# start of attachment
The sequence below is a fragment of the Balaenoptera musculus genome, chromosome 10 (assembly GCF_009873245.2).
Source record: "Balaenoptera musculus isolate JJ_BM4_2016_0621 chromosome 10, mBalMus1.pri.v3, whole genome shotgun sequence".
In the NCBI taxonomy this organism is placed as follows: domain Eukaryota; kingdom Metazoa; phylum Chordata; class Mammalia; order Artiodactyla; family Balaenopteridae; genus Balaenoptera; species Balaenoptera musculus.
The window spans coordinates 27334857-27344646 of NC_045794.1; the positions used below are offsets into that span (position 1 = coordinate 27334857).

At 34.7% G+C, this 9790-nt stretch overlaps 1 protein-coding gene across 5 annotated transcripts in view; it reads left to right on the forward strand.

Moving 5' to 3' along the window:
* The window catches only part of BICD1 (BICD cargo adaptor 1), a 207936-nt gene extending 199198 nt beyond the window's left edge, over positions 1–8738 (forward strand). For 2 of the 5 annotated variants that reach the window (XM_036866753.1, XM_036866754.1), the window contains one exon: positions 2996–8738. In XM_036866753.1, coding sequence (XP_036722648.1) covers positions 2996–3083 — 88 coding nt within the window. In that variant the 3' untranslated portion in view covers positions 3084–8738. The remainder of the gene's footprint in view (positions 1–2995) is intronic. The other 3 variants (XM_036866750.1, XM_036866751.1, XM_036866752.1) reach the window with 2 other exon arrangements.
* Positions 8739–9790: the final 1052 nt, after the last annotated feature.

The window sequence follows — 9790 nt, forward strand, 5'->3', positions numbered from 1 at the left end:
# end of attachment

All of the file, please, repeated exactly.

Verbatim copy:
The sequence below is a fragment of the Balaenoptera musculus genome, chromosome 10 (assembly GCF_009873245.2).
Source record: "Balaenoptera musculus isolate JJ_BM4_2016_0621 chromosome 10, mBalMus1.pri.v3, whole genome shotgun sequence".
In the NCBI taxonomy this organism is placed as follows: domain Eukaryota; kingdom Metazoa; phylum Chordata; class Mammalia; order Artiodactyla; family Balaenopteridae; genus Balaenoptera; species Balaenoptera musculus.
The window spans coordinates 27334857-27344646 of NC_045794.1; the positions used below are offsets into that span (position 1 = coordinate 27334857).

At 34.7% G+C, this 9790-nt stretch overlaps 1 protein-coding gene across 5 annotated transcripts in view; it reads left to right on the forward strand.

Moving 5' to 3' along the window:
* The window catches only part of BICD1 (BICD cargo adaptor 1), a 207936-nt gene extending 199198 nt beyond the window's left edge, over positions 1–8738 (forward strand). For 2 of the 5 annotated variants that reach the window (XM_036866753.1, XM_036866754.1), the window contains one exon: positions 2996–8738. In XM_036866753.1, coding sequence (XP_036722648.1) covers positions 2996–3083 — 88 coding nt within the window. In that variant the 3' untranslated portion in view covers positions 3084–8738. The remainder of the gene's footprint in view (positions 1–2995) is intronic. The other 3 variants (XM_036866750.1, XM_036866751.1, XM_036866752.1) reach the window with 2 other exon arrangements.
* Positions 8739–9790: the final 1052 nt, after the last annotated feature.

The window sequence follows — 9790 nt, forward strand, 5'->3', positions numbered from 1 at the left end: